Creators of content criticize a possible TikTok ban

Creators of content criticize a possible TikTok ban

Creators of content criticize a possible TikTok ban Bipartisan legislation that might result in the banning of TikTok, one of the most popular applications globally with an estimated 170 million users in the US, is set to be voted on by the House on

Wednesday. Thousands of content creators who depend on the website for their primary source of income have been incensed by the prospect of a possible ban.Two years ago, content producer Amber Estenson, 42, popularly known as

“That Midwestern Mom,” uploaded one of her oddball Minnesota “salad” creations to TikTok, which caused her to go viral. Snickers bars, apples, Jell-O, and Cool Whip are the ingredients that turned her into a viral hit.

Estenson, who has a million followers on TikTok, described the platform as her “lifeline” and expressed concern about a possible ban in the United States.”A prohibition is ludicrous and unreal. That would directly entail a loss of revenue for me.

I would lose a million followers as a result,” Estenson remarked Other TikTokers make charitable contributions using their site. William McCoy, a Baltimore native and former heroin dealer, goes by the name Izzy White. He claimed to utilize his position to assist homeless individuals in his neighborhood.

“Without TikTok, basically all the mouths that I feed every day wouldn’t get fed every day,” McCoy stated. A plan that would require TikTok’s parent firm, ByteDance, located in China, to divest the app within six months of the law’s implementation or face a statewide ban has garnered backing from lawmakers of both parties.

Republicans and Democrats alike are concerned about national security in light of China’s ownership of the app. However, Columbia University human rights lawyer Jameel Jaffer stated that a ban is not the solution to this specific problem.

“TikTok is not the only website that gathers data of that nature. The information is gathered by numerous other platforms, including American ones, and is subsequently sold to data brokers who resell it to foreign governments, according to Jaffer.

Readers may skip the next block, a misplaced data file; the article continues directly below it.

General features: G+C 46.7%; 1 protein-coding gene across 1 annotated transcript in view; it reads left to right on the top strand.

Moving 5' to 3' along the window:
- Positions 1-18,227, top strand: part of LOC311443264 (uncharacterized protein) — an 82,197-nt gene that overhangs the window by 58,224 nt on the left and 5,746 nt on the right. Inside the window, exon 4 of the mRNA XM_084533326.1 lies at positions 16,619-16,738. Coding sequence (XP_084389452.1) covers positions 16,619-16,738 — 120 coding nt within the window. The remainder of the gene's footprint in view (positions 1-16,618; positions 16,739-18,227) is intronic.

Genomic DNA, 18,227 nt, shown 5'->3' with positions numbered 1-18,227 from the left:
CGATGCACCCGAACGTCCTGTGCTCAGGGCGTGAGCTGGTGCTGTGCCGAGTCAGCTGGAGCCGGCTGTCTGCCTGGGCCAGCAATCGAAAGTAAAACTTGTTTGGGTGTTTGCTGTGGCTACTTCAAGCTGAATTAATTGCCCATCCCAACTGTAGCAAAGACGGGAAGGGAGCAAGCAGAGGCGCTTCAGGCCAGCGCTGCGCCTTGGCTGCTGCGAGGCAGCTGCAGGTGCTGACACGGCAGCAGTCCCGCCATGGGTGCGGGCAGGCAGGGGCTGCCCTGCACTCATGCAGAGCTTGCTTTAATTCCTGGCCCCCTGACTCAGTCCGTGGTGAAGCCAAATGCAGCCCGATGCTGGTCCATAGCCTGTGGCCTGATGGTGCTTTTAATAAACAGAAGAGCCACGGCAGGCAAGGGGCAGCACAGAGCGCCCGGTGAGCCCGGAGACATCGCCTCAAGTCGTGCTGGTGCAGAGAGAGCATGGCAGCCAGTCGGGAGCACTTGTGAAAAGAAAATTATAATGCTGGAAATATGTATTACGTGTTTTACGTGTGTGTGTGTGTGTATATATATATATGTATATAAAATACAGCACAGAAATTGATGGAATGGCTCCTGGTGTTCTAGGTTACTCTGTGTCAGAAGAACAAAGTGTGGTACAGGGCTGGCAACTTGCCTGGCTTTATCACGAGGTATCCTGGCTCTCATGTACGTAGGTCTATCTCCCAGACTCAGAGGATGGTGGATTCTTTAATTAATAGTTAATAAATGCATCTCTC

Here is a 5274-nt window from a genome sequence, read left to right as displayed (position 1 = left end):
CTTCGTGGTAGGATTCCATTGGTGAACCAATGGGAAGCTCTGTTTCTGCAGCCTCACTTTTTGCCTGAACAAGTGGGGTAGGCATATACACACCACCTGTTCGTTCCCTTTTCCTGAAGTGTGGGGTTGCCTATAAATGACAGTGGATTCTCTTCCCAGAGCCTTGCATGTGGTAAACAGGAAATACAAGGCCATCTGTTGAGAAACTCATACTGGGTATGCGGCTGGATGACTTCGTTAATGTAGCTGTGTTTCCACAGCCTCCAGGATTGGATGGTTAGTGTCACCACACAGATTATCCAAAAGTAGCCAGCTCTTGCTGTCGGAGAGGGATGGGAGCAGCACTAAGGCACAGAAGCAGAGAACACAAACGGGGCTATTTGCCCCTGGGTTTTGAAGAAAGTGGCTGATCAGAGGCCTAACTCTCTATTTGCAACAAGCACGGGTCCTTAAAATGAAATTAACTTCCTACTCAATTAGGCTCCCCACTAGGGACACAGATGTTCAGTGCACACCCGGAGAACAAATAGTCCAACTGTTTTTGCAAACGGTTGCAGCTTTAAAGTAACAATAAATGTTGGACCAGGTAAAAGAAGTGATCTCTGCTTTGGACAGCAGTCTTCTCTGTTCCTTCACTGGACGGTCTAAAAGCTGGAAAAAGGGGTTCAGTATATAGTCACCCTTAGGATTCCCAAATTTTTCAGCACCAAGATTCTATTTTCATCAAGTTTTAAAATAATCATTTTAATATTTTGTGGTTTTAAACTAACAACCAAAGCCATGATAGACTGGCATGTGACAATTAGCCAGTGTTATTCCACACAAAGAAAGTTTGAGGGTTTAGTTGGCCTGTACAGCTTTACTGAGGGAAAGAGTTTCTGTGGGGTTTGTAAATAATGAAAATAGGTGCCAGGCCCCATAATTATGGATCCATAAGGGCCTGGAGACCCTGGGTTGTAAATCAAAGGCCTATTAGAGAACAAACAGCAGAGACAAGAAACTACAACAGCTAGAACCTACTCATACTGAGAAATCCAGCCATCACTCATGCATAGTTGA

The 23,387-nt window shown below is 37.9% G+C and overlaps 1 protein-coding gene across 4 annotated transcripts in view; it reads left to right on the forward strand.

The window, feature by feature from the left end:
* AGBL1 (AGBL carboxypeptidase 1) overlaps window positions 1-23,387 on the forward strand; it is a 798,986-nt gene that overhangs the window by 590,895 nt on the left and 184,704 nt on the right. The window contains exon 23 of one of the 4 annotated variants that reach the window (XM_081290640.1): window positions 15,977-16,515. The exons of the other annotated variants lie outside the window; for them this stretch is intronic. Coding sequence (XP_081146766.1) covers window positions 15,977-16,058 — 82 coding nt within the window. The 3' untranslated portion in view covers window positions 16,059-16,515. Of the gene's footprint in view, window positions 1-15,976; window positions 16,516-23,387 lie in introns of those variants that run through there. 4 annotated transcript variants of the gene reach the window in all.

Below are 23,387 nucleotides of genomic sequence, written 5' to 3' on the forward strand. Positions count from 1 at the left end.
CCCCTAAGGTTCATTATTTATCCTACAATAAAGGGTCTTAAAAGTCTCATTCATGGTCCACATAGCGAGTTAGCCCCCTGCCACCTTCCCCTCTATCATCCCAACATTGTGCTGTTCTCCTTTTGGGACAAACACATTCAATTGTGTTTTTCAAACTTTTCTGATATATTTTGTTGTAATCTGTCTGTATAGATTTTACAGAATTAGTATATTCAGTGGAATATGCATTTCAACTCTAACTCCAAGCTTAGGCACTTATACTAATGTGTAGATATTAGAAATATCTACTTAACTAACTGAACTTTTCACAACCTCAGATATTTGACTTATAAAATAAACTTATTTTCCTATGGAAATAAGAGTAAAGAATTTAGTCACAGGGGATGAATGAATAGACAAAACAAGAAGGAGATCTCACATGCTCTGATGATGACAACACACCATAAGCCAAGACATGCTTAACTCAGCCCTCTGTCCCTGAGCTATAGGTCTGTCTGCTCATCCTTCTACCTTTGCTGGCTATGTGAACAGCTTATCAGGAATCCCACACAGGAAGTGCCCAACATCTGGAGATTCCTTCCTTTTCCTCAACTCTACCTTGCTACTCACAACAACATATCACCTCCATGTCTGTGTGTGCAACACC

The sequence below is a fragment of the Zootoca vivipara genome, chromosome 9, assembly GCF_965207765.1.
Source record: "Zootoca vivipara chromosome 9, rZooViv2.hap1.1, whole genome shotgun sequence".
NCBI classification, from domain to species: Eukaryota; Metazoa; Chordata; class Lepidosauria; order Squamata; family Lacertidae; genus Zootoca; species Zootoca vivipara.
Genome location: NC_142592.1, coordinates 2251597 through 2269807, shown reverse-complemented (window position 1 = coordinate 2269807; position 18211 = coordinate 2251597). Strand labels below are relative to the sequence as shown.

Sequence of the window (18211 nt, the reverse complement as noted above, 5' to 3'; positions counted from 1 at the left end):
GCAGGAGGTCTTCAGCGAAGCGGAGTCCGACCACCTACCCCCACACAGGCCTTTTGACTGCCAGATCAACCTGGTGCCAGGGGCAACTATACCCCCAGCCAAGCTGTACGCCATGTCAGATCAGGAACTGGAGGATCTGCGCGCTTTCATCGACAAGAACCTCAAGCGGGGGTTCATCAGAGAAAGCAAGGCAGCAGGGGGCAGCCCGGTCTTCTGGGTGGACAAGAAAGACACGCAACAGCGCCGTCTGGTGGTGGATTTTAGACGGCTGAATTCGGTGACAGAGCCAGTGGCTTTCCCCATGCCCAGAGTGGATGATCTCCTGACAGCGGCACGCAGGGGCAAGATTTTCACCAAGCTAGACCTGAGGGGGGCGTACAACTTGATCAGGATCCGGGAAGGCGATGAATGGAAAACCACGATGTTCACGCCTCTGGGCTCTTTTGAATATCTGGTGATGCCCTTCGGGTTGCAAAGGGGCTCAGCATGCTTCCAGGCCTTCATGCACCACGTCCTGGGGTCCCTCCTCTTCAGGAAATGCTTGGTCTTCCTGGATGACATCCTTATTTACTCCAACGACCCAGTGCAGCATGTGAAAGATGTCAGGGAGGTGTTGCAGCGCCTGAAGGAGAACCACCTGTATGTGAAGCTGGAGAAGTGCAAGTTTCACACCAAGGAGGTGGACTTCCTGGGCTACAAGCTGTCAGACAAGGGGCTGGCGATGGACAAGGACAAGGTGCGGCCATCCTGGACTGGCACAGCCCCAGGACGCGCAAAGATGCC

Currently, utilizing TikTok on government-issued devices is largely forbidden for federal and state employees of government agencies. Montana was the first state to outlaw the app on any personal device in May of 2023. (In November 2023,

a judge invalidated the statute, before to the Many of the platform’s doubters haven’t been persuaded despite TikTok’s insistence that it now stores its American user data with a different, U.S.-based organization from ByteDance.

@torres.alejandro

Content Creators are mad at TikTok and they’re not supporting the ban against the app. #KeepTikTok

♬ original sound – Alejandro Torres
TikTok ban

It looks that the bill has the support it needs to pass the House after it was unanimously approved by the House Energy and Commerce Committee last week. Supporting the legislation, House Speaker Mike Johnson told journalists this week that TikTok is “proactively damaging the economy and security.”

Who’s attempting to outlaw TikTok?

Congress is debating a bill that would outlaw TikTok, the massively popular social media app whose parent firm is based in China and has raised questions about foreign influence and data security. Despite users bombarding Congress with requests to “stop a TikTok shutdown,” President Biden declared he would approve the legislation.

What is the primary cause behind the TikTok ban?

First and foremost, national security. Legislators in the United States are worried that ByteDance, if compelled to do so by the Chinese government, may divulge user information to them. “Today, the CCP’s [Chinese Communist Party’s] laws require Chinese companies like ByteDance to spy on their behalf,” the chairman of the committee said.

Will TikTok be gone by 2024?

The United States hasn’t completely outlawed TikTok. Nonetheless, a lot of action has been done regarding its application. The first state to try to outlaw TikTok on any kind of mobile device was Montana. The intended implementation date of this statute was January 2024. Nevertheless, a judge postponed the prohibition in November 2023

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